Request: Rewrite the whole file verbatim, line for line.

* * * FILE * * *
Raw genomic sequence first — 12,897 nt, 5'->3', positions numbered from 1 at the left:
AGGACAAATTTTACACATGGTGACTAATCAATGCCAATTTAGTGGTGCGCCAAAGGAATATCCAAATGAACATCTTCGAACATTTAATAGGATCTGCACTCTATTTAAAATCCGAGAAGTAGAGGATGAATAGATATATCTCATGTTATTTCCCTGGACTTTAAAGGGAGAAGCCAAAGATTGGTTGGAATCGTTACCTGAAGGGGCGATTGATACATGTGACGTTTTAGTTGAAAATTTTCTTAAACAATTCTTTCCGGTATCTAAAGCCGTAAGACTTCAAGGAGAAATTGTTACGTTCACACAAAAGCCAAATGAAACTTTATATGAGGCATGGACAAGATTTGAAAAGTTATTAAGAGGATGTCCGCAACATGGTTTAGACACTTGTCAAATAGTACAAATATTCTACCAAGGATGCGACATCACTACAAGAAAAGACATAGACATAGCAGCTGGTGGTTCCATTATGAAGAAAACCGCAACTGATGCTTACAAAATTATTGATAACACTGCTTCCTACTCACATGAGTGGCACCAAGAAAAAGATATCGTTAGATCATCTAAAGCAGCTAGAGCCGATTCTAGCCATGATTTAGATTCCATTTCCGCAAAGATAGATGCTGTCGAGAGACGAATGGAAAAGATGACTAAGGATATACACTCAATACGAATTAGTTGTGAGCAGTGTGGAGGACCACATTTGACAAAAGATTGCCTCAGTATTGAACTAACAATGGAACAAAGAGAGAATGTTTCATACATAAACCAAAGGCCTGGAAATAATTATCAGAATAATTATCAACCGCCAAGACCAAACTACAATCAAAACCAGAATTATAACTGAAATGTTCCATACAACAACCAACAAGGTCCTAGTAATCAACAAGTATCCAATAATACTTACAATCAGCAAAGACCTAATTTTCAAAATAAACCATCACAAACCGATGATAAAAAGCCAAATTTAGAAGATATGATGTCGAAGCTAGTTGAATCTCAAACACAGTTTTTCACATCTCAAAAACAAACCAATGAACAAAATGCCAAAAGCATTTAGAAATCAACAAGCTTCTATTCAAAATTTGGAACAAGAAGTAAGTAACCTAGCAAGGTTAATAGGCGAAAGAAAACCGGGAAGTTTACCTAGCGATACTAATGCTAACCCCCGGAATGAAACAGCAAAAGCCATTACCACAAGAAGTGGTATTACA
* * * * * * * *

Raw genomic sequence first — 12,897 nt, 5'->3', positions numbered from 1 at the left:
AGGACAAATTTTACACATGGTGACTAATCAATGCCAATTTAGTGGTGCGCCAAAGGAATATCCAAATGAACATCTTCGAACATTTAATAGGATCTGCACTCTATTTAAAATCCGAGAAGTAGAGGATGAATAGATATATCTCATGTTATTTCCCTGGACTTTAAAGGGAGAAGCCAAAGATTGGTTGGAATCGTTACCTGAAGGGGCGATTGATACATGTGACGTTTTAGTTGAAAATTTTCTTAAACAATTCTTTCCGGTATCTAAAGCCGTAAGACTTCAAGGAGAAATTGTTACGTTCACACAAAAGCCAAATGAAACTTTATATGAGGCATGGACAAGATTTGAAAAGTTATTAAGAGGATGTCCGCAACATGGTTTAGACACTTGTCAAATAGTACAAATATTCTACCAAGGATGCGACATCACTACAAGAAAAGACATAGACATAGCAGCTGGTGGTTCCATTATGAAGAAAACCGCAACTGATGCTTACAAAATTATTGATAACACTGCTTCCTACTCACATGAGTGGCACCAAGAAAAAGATATCGTTAGATCATCTAAAGCAGCTAGAGCCGATTCTAGCCATGATTTAGATTCCATTTCCGCAAAGATAGATGCTGTCGAGAGACGAATGGAAAAGATGACTAAGGATATACACTCAATACGAATTAGTTGTGAGCAGTGTGGAGGACCACATTTGACAAAAGATTGCCTCAGTATTGAACTAACAATGGAACAAAGAGAGAATGTTTCATACATAAACCAAAGGCCTGGAAATAATTATCAGAATAATTATCAACCGCCAAGACCAAACTACAATCAAAACCAGAATTATAACTGAAATGTTCCATACAACAACCAACAAGGTCCTAGTAATCAACAAGTATCCAATAATACTTACAATCAGCAAAGACCTAATTTTCAAAATAAACCATCACAAACCGATGATAAAAAGCCAAATTTAGAAGATATGATGTCGAAGCTAGTTGAATCTCAAACACAGTTTTTCACATCTCAAAAACAAACCAATGAACAAAATGCCAAAAGCATTTAGAAATCAACAAGCTTCTATTCAAAATTTGGAACAAGAAGTAAGTAACCTAGCAAGGTTAATAGGCGAAAGAAAACCGGGAAGTTTACCTAGCGATACTAATGCTAACCCCCGGAATGAAACAGCAAAAGCCATTACCACAAGAAGTGGTATTACA